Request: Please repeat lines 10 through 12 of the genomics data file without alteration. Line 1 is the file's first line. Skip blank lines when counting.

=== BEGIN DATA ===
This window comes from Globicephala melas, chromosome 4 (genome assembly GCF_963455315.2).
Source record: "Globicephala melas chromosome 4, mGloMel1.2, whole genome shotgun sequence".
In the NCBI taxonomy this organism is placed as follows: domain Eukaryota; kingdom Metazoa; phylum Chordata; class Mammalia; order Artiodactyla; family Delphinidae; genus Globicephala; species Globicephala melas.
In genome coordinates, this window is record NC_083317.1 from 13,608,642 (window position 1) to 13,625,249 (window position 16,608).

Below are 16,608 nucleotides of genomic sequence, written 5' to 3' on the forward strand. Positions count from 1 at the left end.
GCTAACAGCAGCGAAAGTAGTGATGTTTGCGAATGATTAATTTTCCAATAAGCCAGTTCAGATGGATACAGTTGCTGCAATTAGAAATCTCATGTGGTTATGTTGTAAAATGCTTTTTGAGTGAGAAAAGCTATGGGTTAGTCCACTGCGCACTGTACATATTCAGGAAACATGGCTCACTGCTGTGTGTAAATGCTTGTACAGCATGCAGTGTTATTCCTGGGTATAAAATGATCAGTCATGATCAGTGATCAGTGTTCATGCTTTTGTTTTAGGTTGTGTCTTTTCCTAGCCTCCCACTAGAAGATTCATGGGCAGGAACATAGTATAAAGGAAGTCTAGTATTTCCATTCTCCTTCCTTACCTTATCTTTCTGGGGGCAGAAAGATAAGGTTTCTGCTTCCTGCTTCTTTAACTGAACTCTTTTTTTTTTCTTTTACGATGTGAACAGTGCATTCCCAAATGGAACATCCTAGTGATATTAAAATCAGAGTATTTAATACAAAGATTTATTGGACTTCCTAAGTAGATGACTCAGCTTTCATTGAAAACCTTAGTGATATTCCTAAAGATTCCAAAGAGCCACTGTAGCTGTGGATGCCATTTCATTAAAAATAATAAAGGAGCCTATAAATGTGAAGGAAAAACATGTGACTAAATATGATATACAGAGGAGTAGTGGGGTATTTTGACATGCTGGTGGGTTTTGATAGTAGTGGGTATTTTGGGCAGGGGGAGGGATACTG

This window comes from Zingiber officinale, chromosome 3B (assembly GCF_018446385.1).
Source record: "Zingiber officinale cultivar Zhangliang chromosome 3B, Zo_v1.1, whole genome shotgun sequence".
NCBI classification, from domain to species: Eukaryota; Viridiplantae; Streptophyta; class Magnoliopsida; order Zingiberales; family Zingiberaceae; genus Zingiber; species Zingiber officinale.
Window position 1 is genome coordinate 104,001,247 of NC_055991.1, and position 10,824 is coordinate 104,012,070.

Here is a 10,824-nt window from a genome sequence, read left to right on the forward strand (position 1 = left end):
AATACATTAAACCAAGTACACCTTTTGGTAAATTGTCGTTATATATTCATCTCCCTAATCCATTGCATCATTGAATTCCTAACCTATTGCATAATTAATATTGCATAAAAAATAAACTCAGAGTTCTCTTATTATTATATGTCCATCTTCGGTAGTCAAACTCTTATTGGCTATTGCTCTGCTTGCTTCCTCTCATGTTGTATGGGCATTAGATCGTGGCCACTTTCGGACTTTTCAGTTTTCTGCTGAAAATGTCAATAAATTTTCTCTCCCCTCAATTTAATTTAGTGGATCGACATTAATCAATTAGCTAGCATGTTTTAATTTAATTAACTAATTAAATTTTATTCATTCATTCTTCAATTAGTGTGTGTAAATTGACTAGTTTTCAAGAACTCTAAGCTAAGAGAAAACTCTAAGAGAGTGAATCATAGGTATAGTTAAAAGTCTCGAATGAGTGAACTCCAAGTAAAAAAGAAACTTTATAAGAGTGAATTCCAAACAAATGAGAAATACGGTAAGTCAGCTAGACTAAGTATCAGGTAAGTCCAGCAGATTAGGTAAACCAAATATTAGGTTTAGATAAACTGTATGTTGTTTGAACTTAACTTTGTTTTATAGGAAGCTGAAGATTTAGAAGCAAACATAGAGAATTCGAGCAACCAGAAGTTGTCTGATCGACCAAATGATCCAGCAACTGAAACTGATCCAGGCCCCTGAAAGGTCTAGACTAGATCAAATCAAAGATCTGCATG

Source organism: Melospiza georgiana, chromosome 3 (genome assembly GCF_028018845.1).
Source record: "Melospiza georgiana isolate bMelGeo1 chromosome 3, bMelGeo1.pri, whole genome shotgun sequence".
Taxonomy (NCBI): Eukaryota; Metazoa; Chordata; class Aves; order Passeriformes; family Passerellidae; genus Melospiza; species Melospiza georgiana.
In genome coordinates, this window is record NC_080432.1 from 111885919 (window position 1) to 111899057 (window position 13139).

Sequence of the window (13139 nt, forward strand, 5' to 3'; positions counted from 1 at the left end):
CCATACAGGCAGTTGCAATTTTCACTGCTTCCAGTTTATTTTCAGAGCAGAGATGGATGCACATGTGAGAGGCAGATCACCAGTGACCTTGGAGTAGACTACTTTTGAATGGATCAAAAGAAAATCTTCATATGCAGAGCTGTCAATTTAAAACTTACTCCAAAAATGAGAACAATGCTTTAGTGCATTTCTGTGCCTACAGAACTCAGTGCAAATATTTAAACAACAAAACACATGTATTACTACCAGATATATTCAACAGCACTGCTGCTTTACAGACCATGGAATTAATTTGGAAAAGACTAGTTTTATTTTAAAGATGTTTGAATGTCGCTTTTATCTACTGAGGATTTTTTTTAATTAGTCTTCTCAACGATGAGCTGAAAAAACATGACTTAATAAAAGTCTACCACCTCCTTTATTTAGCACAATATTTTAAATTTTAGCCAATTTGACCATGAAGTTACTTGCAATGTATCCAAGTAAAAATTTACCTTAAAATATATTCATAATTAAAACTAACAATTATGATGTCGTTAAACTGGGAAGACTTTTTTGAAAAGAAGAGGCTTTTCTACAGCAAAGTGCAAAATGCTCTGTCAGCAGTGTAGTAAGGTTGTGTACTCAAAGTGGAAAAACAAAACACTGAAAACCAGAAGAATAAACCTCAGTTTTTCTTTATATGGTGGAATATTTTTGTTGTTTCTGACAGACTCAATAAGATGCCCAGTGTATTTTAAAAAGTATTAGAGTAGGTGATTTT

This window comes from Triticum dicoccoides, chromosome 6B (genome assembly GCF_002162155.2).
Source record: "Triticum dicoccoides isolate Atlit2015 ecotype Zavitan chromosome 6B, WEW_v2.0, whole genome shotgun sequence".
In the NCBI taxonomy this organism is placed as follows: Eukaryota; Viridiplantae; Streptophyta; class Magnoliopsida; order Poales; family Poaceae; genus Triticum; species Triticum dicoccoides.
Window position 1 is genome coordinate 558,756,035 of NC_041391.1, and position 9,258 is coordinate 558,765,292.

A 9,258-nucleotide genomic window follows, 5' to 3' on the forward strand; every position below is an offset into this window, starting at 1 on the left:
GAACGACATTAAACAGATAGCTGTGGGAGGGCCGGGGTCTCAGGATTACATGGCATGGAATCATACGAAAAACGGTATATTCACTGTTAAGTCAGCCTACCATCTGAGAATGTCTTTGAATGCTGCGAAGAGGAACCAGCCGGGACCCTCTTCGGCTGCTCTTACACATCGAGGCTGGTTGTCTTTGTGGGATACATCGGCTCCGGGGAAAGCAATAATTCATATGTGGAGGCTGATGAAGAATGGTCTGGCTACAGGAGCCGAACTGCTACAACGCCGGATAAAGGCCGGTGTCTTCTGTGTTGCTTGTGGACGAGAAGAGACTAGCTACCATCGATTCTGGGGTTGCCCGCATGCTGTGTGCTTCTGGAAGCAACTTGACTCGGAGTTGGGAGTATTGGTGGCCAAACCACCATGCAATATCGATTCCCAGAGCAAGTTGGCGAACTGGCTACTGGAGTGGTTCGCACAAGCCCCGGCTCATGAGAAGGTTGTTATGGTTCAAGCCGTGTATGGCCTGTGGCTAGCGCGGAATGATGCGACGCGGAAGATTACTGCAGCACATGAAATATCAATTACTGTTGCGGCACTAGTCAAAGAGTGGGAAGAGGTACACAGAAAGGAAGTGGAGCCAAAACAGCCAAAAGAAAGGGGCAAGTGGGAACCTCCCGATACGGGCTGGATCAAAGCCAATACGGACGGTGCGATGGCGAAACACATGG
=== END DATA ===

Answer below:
Window position 1 is genome coordinate 104,001,247 of NC_055991.1, and position 10,824 is coordinate 104,012,070.

Here is a 10,824-nt window from a genome sequence, read left to right on the forward strand (position 1 = left end):
AATACATTAAACCAAGTACACCTTTTGGTAAATTGTCGTTATATATTCATCTCCCTAATCCATTGCATCATTGAATTCCTAACCTATTGCATAATTAATATTGCATAAAAAATAAACTCAGAGTTCTCTTATTATTATATGTCCATCTTCGGTAGTCAAACTCTTATTGGCTATTGCTCTGCTTGCTTCCTCTCATGTTGTATGGGCATTAGATCGTGGCCACTTTCGGACTTTTCAGTTTTCTGCTGAAAATGTCAATAAATTTTCTCTCCCCTCAATTTAATTTAGTGGATCGACATTAATCAATTAGCTAGCATGTTTTAATTTAATTAACTAATTAAATTTTATTCATTCATTCTTCAATTAGTGTGTGTAAATTGACTAGTTTTCAAGAACTCTAAGCTAAGAGAAAACTCTAAGAGAGTGAATCATAGGTATAGTTAAAAGTCTCGAATGAGTGAACTCCAAGTAAAAAAGAAACTTTATAAGAGTGAATTCCAAACAAATGAGAAATACGGTAAGTCAGCTAGACTAAGTATCAGGTAAGTCCAGCAGATTAGGTAAACCAAATATTAGGTTTAGATAAACTGTATGTTGTTTGAACTTAACTTTGTTTTATAGGAAGCTGAAGATTTAGAAGCAAACATAGAGAATTCGAGCAACCAGAAGTTGTCTGATCGACCAAATGATCCAGCAACTGAAACTGATCCAGGCCCCTGAAAGGTCTAGACTAGATCAAATCAAAGATCTGCATG